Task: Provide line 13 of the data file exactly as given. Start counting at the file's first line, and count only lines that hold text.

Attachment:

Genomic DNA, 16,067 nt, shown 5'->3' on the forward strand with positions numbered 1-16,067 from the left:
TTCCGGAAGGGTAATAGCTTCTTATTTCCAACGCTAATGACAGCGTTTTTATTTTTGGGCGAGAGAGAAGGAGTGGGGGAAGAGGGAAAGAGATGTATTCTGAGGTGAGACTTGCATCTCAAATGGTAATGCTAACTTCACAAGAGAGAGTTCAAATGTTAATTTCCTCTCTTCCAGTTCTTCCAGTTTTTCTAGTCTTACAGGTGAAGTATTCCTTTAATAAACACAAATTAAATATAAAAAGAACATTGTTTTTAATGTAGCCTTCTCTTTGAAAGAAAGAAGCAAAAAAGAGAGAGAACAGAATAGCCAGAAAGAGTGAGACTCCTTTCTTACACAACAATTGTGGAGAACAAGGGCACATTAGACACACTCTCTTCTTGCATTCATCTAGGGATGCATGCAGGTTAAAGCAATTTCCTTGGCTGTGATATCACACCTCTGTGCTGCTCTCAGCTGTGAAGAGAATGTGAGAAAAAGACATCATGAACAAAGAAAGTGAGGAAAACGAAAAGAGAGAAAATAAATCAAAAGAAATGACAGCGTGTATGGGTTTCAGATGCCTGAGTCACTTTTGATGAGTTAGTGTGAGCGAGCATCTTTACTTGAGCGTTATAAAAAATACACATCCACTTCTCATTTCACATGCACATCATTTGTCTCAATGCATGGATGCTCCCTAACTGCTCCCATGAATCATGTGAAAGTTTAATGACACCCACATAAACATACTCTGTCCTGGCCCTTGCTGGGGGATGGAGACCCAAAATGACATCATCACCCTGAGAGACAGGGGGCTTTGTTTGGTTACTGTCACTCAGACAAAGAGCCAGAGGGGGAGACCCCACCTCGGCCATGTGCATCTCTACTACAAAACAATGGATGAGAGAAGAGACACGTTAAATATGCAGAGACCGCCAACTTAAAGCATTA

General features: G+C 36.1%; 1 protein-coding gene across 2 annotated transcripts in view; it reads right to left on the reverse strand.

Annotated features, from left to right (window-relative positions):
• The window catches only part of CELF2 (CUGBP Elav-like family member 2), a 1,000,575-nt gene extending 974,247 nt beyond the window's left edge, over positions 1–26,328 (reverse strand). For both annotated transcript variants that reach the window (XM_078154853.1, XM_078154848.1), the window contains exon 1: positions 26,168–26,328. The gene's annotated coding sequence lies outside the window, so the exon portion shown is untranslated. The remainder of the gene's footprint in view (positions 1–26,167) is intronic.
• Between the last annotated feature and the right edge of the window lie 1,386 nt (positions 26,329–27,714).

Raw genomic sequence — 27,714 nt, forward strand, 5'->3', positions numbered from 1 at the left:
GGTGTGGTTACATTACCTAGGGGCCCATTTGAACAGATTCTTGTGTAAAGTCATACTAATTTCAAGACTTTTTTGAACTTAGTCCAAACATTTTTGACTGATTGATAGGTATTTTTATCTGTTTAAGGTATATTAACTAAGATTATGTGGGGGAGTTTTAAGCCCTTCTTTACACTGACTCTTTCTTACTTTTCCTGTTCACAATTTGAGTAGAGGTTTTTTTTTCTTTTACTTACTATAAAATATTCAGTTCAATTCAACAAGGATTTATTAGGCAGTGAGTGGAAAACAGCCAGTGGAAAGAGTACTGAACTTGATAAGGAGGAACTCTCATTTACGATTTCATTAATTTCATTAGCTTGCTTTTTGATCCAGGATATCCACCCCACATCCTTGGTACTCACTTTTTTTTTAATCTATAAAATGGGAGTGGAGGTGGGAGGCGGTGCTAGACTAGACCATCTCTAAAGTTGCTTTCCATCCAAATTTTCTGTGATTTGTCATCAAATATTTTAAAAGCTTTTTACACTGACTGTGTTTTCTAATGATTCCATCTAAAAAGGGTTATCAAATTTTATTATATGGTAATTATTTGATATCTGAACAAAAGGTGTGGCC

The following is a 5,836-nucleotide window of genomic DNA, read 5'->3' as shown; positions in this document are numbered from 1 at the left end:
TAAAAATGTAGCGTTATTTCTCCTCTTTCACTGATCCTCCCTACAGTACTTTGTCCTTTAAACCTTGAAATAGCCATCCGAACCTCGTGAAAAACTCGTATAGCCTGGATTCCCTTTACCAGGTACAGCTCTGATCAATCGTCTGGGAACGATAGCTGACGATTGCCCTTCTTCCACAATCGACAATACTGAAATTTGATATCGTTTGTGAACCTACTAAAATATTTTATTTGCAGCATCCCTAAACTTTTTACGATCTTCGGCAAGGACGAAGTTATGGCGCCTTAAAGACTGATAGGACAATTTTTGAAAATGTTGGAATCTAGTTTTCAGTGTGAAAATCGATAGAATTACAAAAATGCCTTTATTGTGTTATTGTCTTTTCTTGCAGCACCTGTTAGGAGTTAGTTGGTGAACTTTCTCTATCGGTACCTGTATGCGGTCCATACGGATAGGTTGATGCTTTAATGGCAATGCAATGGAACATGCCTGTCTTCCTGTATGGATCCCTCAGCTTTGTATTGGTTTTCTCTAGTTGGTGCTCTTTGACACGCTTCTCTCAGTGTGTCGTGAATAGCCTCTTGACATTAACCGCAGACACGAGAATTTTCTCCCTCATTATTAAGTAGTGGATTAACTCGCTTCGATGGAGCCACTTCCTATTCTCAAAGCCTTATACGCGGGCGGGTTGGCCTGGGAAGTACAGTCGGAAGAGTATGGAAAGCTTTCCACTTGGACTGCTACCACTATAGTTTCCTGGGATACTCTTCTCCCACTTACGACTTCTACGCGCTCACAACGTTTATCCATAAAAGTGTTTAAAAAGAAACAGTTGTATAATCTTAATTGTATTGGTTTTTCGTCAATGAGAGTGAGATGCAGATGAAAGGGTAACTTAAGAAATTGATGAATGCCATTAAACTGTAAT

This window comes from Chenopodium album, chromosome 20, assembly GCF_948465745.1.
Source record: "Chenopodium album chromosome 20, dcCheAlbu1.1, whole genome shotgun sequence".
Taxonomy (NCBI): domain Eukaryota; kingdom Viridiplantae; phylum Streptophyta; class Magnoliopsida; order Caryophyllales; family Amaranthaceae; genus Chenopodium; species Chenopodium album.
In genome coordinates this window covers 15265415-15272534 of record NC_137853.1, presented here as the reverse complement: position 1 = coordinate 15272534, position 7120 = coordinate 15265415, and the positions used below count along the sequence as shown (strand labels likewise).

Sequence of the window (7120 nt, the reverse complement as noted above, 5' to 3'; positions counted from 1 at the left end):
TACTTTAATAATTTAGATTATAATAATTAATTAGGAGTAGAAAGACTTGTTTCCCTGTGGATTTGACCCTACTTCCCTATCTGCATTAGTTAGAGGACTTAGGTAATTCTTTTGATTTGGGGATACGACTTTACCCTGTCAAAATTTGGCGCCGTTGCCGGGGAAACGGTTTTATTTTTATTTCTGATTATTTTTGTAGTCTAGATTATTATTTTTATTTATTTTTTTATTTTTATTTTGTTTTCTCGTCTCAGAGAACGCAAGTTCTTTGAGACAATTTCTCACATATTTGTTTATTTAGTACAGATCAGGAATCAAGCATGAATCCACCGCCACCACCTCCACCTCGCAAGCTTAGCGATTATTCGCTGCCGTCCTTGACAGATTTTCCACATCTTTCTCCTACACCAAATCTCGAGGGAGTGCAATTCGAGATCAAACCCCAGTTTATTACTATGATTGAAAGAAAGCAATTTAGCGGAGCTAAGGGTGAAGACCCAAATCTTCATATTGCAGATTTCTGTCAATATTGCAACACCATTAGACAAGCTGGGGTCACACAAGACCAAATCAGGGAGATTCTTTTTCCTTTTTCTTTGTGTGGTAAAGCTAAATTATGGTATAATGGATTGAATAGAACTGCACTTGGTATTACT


Taxonomy (NCBI): domain Eukaryota; kingdom Viridiplantae; phylum Streptophyta; class Magnoliopsida; order Caryophyllales; family Amaranthaceae; genus Chenopodium; species Chenopodium album.